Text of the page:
Almost half of revenue reported by WA’s top 20 public resources companies can be attributed to iron ore miners amid an industry boom.
The rush to gold by investors in the aftermath of the GFC was hardly unexpected.
What may have surprised analysts at the time, however, was China’s embrace of iron ore, which ultimately saved Australia from a recession 10 years ago.
And although the economic impact of COVID-19 has reached deeper than the GFC, that situation seems to be playing out again, with iron ore producers and goldminers insulated from a wide-ranging economic malaise.
Western Australia’s 20 largest public resources companies tracked by Data & Insights reported $50.4 billion in revenue in the past year.
That figure has climbed 12 per cent in just one year and by 47 per cent over the past five years.
Half of the top 20 companies were goldminers, which contributed $8.5 billion in revenue, helped by large annual gains from Kalgoorlie Super Pit owners Northern Star Resources and Saracen Mineral Holdings.
Northern Star grew revenue by about $570 million in the past year to record $2 billion in FY20, while revenue at Saracen was up $519 million at nearly $1.1 billion.
The Data & Insights ranking previously included Atlas Iron, BCI Minerals and uranium miner Paladin Energy among others, which have fallen out of the top 20 during the past five years.
Fortescue Metals Group, Mineral Resources and Mount Gibson Iron were the only WA-based iron ore miners to make it into this year’s top 20, accounting for $22.7 billion in revenue. That represents 45 per cent of the combined top 20 revenue.
Most of this figure came from Andrew Forrest-chaired Fortescue, which lifted its revenue to $18.8 billion.
The company attributed its growth to record shipments of 178.2 million tonnes, together with a strong iron ore price that hit a high of $US128/t earlier this month.
By comparison, Wood Mackenzie previously forecast a price of around $US80/t for the second half of the calendar year, which senior research analyst Kim Christie said was one of the more bullish predictions made at the time.
The high price has been driven by ongoing supply constraints in Brazil, due to heavy rainfall earlier in the year followed by coronavirus impacts on operations, coupled with unexpectedly strong demand for the steel-making metal from its top consumer, China.
“Everyone’s been very surprised at how resilient the iron ore price has been through this year,” Ms Christie told Business News.
“China has thrown trillions of dollars at infrastructure projects, which has pushed steel demand quite substantially.
“We still think there’s going to be a slide in the iron ore price, but having said that, we don’t think it’s going to get anywhere near $80 a tonne. It’s likely to trade somewhere around the $90 to $100 mark.”
Similarly, Macquarie Group expects the iron ore price to average $US115/t for the remainder of the year before falling back to about $US99/t in 2021.
Investment banking company UBS, however, has predicted the price to slump to about $US85/t next year, suggesting Brazilian supply would recover faster than global steel production.
Ms Christie said China, which accounted for about 70 per cent of global iron ore imports, was rapidly moving forward with large construction projects, noting a ‘second city’ being built south of Beijing as just one example.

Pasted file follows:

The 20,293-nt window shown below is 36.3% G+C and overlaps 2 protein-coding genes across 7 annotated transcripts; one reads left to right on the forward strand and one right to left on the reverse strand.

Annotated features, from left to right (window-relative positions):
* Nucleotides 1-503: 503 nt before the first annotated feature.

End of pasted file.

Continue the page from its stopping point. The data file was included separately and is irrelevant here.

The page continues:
“There’s a lot of this that’s driving the steel demand, and therefore the iron ore demand,” she said.
“China’s always unpredictable … the economy is moving forward very quickly, based on these infrastructure projects, and we don’t know how long they will keep doing that.”
Ms Christie said Chinese iron ore mines were generally costly to run, with its underground and magnetite mines considered more expensive to operate than hematite mines.
Large magnetite deposits are being developed in WA and South Australia, including Fortescue’s $US2.6 billion Iron Bridge project in the Pilbara.
The asset is set to deliver 22mt of high-grade, 67 per cent iron magnetite concentrate each year, with production planned for the first half of calendar 2022.
Fortescue could sell magnetite concentrate as a discrete product, Ms Christie said, or blend it with hematite ore produced from its other Pilbara operations, including the impending Eliwana mine, which could raise the company’s average product grade to above 60 per cent iron.
Eliwana is expected to produce 30mt of iron ore per annum from October this year.
Ms Christie said Fortescue, like other Australian iron ore miners, planned to increase its iron grade across the business.
“Australian ore is reliable and cheap, but is lower grade. We’re struggling to get that 62 per cent [iron] in our grades these days,” she said.
“We know that China wants better grade ore.
“That’s why I think some of these magnetite mines, particularly in South Australia, are getting a bit of attention.”
Ms Christie said although Chinese demand for Australian product had surged in 2020, importing nearly 760mt of iron ore between January and August, the high price had also created a rise in China’s domestic supply of between 1 per cent and 2 per cent.
She also said Australian exports would likely be lower in the coming months, with many mining companies carrying out most of their maintenance work following the end of the financial year.
Shipments have since risen to a rate of 818mtpa in August, matching April volumes.
That figure could rise further, with Fortescue recently receiving environmental approval to raise its iron ore exports through Port Hedland from a rate of 175mtpa to 210mtpa.
Fortescue will have the capacity to ship 188mtpa of hematite ore, as well as 22mtpa of magnetite concentrate sourced from Iron Bridge.
This approval came shortly after Macquarie predicted the miner would deliver 178mtpa in the current financial year.
Other exporters shipping through Port Hedland – the world’s largest bulk export port – have also flagged plans to raise throughput, with Melbourne-headquartered BHP expecting to ship 286mt in the current financial year, and Gina Rinehart’s Roy Hill between 55mt and 60mt.